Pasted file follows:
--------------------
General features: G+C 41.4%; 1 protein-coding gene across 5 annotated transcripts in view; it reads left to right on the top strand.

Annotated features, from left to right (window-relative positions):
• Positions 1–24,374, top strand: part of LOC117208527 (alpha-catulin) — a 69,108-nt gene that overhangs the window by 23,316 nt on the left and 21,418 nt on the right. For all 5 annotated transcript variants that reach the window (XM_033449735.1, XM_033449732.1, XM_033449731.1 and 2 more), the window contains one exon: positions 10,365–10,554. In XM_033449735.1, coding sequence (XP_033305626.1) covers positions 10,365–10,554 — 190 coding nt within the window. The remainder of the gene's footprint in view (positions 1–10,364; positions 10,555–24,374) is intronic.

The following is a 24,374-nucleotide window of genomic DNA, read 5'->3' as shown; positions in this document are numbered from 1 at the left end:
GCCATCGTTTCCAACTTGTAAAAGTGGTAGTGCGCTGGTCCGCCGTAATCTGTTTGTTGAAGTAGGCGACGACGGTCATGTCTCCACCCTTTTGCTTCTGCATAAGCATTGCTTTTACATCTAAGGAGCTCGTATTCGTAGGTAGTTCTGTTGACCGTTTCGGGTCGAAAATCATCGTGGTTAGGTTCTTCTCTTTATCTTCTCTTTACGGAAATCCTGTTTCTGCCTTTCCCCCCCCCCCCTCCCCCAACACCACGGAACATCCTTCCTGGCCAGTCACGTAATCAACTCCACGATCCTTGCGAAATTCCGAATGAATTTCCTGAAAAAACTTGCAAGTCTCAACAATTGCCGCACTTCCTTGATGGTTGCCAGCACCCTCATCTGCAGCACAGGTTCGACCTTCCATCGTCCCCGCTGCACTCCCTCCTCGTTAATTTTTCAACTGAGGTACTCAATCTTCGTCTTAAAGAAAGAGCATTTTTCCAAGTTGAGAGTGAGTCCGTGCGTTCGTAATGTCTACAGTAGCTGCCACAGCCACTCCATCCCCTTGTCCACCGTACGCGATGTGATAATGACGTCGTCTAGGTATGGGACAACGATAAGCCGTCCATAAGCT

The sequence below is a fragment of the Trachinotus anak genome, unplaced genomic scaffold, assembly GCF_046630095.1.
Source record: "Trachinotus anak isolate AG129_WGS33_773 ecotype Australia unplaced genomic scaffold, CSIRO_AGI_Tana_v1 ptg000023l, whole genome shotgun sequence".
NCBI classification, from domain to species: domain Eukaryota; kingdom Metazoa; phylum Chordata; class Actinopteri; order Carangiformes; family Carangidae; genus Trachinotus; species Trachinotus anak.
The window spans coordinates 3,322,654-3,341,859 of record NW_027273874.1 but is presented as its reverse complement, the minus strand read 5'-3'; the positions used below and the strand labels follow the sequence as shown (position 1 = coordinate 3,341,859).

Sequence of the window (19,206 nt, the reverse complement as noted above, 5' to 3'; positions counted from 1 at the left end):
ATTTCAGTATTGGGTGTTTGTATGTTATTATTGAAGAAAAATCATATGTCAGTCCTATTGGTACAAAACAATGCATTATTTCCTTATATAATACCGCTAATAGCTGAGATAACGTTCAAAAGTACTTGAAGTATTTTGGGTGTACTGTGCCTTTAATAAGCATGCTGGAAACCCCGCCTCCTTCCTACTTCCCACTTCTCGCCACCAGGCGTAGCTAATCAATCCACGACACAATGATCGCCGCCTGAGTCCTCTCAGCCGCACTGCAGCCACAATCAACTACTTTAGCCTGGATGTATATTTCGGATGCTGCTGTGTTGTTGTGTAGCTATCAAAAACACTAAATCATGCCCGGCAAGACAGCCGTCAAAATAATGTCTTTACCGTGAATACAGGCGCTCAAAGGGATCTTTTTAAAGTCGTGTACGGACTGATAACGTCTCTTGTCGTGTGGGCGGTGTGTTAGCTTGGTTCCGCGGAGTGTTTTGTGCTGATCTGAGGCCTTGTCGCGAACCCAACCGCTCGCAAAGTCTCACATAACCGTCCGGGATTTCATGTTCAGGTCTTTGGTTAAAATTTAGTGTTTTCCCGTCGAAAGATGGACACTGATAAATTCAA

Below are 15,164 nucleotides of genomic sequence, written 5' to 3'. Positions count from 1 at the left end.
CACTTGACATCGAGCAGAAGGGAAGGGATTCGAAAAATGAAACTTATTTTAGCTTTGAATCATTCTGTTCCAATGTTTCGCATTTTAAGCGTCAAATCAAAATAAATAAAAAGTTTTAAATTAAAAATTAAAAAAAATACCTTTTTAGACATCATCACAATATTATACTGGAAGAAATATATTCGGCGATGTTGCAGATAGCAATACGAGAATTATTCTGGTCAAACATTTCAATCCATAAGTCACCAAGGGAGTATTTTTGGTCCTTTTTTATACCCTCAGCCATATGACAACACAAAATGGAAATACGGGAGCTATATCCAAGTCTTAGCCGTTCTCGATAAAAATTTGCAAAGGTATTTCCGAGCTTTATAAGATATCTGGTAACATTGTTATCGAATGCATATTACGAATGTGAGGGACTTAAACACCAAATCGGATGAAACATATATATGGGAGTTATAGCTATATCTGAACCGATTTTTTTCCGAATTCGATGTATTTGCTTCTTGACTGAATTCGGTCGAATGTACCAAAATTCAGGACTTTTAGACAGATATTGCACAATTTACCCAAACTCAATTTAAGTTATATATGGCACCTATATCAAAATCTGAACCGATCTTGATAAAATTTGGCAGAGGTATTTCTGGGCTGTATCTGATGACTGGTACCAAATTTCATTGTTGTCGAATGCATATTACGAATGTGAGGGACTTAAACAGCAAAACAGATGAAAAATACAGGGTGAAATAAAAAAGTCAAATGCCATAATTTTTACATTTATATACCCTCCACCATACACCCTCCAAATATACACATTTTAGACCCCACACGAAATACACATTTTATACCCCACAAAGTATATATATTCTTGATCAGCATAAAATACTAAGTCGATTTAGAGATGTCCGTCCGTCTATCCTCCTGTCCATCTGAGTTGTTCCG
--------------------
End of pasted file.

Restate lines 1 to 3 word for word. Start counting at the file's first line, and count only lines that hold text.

General features: G+C 41.4%; 1 protein-coding gene across 5 annotated transcripts in view; it reads left to right on the top strand.

Annotated features, from left to right (window-relative positions):
• Positions 1–24,374, top strand: part of LOC117208527 (alpha-catulin) — a 69,108-nt gene that overhangs the window by 23,316 nt on the left and 21,418 nt on the right. For all 5 annotated transcript variants that reach the window (XM_033449735.1, XM_033449732.1, XM_033449731.1 and 2 more), the window contains one exon: positions 10,365–10,554. In XM_033449735.1, coding sequence (XP_033305626.1) covers positions 10,365–10,554 — 190 coding nt within the window. The remainder of the gene's footprint in view (positions 1–10,364; positions 10,555–24,374) is intronic.